Major constituent of the is bone matrix. Woven and lamellar bone are termed on microscopic differentiation of the bone. Bone is formed by the hardening of this matrix entrapping the cells. When these cells become entrapped from osteoblasts they become osteocytes.
The inorganic is mainly crystalline mineral salts and calcium and the organic part of matrix is mainly composed of Type I collagen.
On microscpoe, two types of bone can be identified.
These bones differ in the pattern of collagen forming the osteoid.
Woven bone is characterized by haphazard organisation of collagen fibers and is mechanically weak.
Woven bone is produced when osteoblasts produce osteoid rapidly.
It is present in
- All fetal bones initially when the bone is laid down. Later it gets replaced by lamellar bone.
- After fractures the initial bone that unites the fracture is woven bone. It too gets replaced by lamellar bone.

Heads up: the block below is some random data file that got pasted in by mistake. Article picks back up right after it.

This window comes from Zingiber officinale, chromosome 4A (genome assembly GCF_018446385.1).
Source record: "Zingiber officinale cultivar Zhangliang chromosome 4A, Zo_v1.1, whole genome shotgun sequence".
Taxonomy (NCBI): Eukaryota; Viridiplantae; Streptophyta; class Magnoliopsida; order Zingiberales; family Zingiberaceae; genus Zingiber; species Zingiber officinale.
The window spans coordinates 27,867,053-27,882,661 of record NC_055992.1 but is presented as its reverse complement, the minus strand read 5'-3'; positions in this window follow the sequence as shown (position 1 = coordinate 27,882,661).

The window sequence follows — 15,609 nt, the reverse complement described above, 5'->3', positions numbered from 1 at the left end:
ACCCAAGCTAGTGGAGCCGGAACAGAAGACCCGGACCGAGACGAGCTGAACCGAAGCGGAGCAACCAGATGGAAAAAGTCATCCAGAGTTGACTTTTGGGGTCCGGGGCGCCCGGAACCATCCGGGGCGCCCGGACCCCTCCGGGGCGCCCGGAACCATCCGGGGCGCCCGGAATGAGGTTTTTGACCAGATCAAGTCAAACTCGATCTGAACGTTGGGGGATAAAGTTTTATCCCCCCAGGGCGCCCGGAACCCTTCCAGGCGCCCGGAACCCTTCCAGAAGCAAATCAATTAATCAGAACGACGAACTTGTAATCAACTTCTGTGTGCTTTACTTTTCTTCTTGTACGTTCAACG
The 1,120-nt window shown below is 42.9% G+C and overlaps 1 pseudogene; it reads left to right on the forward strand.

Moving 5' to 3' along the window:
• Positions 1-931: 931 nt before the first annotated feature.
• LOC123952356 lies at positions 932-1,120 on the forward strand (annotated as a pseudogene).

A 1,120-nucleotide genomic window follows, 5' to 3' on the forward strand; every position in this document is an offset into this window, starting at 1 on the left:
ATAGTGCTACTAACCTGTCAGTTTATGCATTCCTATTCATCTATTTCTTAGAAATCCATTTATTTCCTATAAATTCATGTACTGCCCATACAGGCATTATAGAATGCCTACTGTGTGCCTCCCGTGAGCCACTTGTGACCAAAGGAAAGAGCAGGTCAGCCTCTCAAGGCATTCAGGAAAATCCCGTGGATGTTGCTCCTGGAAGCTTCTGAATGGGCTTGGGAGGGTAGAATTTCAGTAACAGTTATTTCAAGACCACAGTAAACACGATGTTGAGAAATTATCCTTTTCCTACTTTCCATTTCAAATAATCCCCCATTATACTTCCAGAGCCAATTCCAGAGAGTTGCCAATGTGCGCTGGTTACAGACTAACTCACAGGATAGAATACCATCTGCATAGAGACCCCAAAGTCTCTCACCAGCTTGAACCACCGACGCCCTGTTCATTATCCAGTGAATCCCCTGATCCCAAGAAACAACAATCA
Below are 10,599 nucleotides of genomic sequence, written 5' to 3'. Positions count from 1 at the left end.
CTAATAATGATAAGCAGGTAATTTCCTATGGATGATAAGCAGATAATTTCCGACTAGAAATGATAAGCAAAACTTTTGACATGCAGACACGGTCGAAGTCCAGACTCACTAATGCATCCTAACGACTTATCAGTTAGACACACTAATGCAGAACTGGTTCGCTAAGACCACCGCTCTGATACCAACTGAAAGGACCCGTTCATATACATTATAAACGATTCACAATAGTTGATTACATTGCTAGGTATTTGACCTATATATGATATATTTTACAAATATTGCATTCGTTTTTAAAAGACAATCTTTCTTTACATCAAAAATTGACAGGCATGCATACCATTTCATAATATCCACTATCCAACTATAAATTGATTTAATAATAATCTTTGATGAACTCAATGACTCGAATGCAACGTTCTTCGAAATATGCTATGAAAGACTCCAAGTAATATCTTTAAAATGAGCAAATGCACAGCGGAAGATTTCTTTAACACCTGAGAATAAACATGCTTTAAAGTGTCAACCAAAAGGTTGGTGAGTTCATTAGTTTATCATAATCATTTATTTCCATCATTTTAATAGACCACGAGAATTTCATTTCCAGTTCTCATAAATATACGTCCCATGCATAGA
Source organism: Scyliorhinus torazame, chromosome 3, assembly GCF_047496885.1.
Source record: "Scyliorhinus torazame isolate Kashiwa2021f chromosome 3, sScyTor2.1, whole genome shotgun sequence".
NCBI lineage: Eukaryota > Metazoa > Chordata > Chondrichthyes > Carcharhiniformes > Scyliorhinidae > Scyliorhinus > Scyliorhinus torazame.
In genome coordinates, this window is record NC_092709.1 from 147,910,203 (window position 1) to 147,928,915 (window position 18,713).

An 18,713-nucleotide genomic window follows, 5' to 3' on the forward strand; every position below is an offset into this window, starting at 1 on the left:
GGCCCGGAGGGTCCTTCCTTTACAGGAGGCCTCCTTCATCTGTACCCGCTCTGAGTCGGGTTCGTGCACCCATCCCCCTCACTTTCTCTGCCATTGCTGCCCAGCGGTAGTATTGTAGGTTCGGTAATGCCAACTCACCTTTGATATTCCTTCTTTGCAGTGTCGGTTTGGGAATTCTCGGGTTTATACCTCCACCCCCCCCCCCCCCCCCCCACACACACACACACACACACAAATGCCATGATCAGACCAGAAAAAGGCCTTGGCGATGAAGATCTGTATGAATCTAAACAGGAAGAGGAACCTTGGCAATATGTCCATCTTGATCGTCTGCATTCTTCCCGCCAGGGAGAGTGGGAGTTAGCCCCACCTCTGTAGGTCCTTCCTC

- Paget’s disease.
Woven bone is weaker, with a smaller number of randomly oriented collagen fibers, but forms quickly. It has been named due to woven appearance of fibrous matrix [see figure]
Woven bone is basically either immature bone or pathologic bone. It not stress oriented. Compared to lamellar bone, woven bone has more osteocytes per unit of volume and higher rate of turnover.
Woven bone is weaker weaker and flexible than lamellar bone.
Lamellar bone is secondary bone created by remodeling of woven bone.Lamellar bone has a regular parallel alignment of collagen into sheets (lamellae) and is mechanically strong. It is highly organized in concentric sheets with a much lower proportion of osteocytes to surrounding tissue. Lamellar bone is stronger and filled with many collagen fibers parallel to other fibers in the same layer (osteons).
In cross-section, the fibers run in opposite directions in alternating layers. This kind of structural arrangement assists in the bone’s ability to resist torsion forces.
Note: A microscope is necessary to differentiate between the two.
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